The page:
When it comes to selling an IT project, many IT vendors and their partners have come to appreciate that the part of the budget controlled by the internal IT organization only represents a few percentage points of the total operational budget inside most organizations.
In fact, Geoffrey Moore, author of “Crossing the Chasm,” the seminal book on how to build an IT company, says there are basically three classes of IT projects that solution providers need to be able to distinguish if they’re going to succeed in an age where multiple people in an organization have control over IT-related spending.
Tap into greater budget potential
Speaking at the Mendix World 2016 conference this week, Moore says IT leaders tend to have control only over products and technologies that specifically optimize IT functions, such as integrating one application with another. Line of business leaders exercise more control over the overall budget of a company than IT leaders do, and CEOs of organizations tend to drive digital business initiatives because they’re usually so disruptive to the organization. Moore says without the direct intervention of the CEO most of those digital business initiatives would eventually die because of the threat they pose to the organization’s existing business models.
The trouble with IT budgets, adds Moore, is that most of the money in the IT budget is highly earmarked. Unless solution providers can convince IT leader to reallocate that budget by making one IT process or another more efficient, there’s very little opportunity to tap into IT budget dollars that have been specifically set aside for new projects.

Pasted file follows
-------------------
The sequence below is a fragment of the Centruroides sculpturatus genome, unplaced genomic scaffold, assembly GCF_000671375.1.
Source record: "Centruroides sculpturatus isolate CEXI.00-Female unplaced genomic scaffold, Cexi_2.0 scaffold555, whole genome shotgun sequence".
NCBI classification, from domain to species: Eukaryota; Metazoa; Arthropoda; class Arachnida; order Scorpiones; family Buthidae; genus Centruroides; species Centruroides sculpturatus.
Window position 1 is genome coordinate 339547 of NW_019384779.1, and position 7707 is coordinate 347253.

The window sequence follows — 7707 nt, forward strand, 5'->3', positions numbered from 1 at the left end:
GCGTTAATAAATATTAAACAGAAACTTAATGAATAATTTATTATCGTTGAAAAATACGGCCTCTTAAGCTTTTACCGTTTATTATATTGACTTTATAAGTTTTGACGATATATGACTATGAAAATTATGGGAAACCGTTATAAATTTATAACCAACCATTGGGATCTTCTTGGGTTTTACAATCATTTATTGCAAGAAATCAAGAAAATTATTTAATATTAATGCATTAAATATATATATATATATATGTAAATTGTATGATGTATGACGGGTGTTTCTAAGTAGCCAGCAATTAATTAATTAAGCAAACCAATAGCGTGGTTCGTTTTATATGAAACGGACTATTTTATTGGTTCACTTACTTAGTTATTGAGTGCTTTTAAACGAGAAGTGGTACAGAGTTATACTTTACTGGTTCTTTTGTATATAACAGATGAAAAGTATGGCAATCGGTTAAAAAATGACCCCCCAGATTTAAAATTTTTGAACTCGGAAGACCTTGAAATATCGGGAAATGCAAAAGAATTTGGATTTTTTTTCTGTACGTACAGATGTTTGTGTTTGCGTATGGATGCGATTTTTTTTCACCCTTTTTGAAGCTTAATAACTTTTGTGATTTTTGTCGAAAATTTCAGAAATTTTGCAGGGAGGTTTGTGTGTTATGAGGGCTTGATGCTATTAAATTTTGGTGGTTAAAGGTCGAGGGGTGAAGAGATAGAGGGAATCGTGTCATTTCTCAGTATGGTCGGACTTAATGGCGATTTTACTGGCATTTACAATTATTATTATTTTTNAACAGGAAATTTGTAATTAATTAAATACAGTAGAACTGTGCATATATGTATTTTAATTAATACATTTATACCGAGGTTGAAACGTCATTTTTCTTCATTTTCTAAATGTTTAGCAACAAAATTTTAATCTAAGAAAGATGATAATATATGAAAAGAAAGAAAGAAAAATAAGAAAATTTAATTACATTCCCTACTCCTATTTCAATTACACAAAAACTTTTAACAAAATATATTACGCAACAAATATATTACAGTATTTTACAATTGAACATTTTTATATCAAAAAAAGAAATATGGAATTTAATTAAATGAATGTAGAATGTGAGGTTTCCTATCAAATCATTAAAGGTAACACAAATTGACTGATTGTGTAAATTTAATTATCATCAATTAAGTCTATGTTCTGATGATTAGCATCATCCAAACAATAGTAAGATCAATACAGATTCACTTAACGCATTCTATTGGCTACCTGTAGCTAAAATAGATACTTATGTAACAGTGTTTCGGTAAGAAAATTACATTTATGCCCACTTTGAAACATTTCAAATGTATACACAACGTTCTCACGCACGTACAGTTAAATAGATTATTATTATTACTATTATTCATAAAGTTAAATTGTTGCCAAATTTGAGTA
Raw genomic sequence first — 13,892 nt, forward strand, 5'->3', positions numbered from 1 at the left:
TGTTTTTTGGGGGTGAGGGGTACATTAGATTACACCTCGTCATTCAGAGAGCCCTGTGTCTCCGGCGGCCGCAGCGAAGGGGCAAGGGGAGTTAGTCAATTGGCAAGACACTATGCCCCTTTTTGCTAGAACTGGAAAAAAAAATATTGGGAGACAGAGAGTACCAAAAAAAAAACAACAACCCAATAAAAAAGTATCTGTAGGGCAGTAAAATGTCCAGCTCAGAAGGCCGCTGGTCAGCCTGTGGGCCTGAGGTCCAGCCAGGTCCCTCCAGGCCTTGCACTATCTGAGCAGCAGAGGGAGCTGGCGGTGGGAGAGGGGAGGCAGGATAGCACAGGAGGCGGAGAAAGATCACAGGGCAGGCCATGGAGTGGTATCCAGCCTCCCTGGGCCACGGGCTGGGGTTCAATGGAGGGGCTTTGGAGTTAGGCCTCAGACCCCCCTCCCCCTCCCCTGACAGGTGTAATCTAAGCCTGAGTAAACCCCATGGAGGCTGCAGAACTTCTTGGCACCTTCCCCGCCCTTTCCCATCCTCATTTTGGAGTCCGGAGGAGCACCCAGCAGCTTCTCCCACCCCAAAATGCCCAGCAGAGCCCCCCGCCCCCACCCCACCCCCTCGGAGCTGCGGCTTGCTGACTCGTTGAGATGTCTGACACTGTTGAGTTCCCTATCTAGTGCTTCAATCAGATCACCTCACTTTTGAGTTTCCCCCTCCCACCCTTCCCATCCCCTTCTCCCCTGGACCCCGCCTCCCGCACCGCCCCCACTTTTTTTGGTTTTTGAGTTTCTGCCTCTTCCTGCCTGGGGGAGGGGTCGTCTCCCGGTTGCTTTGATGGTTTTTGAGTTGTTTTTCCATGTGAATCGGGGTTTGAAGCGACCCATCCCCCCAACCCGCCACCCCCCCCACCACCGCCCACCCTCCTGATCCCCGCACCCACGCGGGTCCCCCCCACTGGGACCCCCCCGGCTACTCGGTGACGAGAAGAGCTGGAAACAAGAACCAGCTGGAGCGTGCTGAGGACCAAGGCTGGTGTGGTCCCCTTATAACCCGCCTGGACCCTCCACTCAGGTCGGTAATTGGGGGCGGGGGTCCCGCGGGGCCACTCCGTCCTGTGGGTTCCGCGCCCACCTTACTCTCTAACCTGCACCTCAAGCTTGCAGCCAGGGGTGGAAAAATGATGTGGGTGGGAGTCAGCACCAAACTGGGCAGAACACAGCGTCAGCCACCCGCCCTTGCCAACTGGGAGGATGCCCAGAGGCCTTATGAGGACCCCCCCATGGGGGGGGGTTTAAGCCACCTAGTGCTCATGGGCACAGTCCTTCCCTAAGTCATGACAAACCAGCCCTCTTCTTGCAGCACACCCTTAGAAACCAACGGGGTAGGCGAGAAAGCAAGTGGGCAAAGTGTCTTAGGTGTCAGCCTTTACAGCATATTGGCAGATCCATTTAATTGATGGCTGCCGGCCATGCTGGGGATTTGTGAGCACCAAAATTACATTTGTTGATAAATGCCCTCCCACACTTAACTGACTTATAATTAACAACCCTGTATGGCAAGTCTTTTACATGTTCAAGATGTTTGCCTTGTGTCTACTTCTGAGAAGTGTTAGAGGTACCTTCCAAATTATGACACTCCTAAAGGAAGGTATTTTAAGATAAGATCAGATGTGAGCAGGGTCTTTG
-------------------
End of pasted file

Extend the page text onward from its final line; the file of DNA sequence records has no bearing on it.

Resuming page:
More often than not, Moore says, the bigger opportunity stems from line of business executives willing to fund new projects that optimize an existing business process or create a new stream of revenue. The challenge, Moore explains, is recognizing when an initiative is so disruptive to that business that it requires the CEO to spearhead it.
Become a business consultant
In either case if solution providers want to tap into more than the IT budget, they increasingly need to function as business consultants. Selling solutions outside of the IT department requires a deep understanding of how to optimize a business process.
As a provider of an application development platform for rapidly building those applications, Mendix obviously has a vested interest in helping its partners tap into budgets that exist outside of the direct control of the internal IT organization. That doesn’t mean that solution providers should go around the internal IT department. More often than not, the internal IT department is looking to create projects to tap into those budgets. They just don’t always have the business insights to understand where those applications could have the most impact. Any solution provider that helps them gain those insights instantly becomes their ally.
Selling beyond the internal IT department has now become a matter of survival for most IT service providers. Not only is the internal IT budget opportunity comparatively limited, the margins on products and services aimed at IT organizations is increasingly constrained. In contrast, IT projects aimed at optimizing a business process are not only more lucrative, they almost invariably lead to the discovery of even more opportunities as the IT service provider becomes more embedded inside that organization.